Having 2 companies use the same name is a bad idea.
Hodgdon posted somewhere that they actually make 14 different powders that Hornady uses to load Superformance ammo.
So everyone please pass on to the newbies that Superformance ammo is not loaded with Hodgdon Superformance powder. Had this newbie picked a 257 Wby to load he might have gotten very different results.
I couldn't put it better myself.
* Murphy is my guardian angle.
* If it works right the first time STOP! Something is wrong.
* No job is finished until you are bleeding.
Always mark pistol/shotgun powder so you cannot accidentally use it in your rifle. Whenever I rapid fire anything especially with reloads, I always weigh each round to be sure it has powder. Imagine, no powder, the primer unseats the bullet followed by a good round. BOOM! I guess my wife could always draw my eyebrows back on while I'm in the hospital bed.
I used to shoot a lot of trap. I loaded about 300 rounds on my progressive and looked at the powder tube and realized somewhere during that loading session I ran out of powder.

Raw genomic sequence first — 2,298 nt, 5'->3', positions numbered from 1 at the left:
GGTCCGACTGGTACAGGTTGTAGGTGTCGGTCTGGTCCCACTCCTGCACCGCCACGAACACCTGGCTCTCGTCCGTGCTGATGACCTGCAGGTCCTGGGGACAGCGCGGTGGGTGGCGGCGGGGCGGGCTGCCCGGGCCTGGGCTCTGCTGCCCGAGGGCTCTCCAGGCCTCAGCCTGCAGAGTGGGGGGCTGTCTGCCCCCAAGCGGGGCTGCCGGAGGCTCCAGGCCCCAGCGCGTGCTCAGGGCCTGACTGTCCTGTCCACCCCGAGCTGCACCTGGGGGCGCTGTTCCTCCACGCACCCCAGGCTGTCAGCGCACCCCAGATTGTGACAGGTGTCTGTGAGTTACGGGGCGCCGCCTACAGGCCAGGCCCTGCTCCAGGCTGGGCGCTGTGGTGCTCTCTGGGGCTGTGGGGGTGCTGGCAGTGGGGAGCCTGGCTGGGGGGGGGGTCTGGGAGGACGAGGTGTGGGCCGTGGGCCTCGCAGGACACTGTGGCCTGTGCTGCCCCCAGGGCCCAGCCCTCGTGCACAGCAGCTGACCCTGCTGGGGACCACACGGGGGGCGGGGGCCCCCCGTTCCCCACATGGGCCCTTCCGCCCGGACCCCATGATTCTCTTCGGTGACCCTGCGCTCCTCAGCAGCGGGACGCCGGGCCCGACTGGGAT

Also make sure on your Ponsness Warren loader to close the shot valve after changing shot sizes or you'll have an awful lot of shot all over your bench.
Got brand new white berber carpet (before kids!). Set an opened (but re-tied) bag of #9 shot down to open door, went on my way, came back later. Don't ask me how, but when I picked it up, the open end was down. Deposited 24 pounds of shot into that berber carpet in one long sweeping motion. For a long time it looked like a big splash of grey on the carpet, and we never got all of it out. Beat the crap outta my vacuum too. I don't load shotshell anymore....
Used to load down a 224 caliber varmint rifle, using Unique for those close shots on groundhogs. One day I was wearing my earmuffs, shooting time after time at 450 yard groundhog, no spotter. Kept missing. no idea where bullet was going. After he casually went back to his hole I looked at my flip top bax. yep, clear as day on top in RED marker "REDUCED LOADS".
Here's your sign...
Separate names with a comma.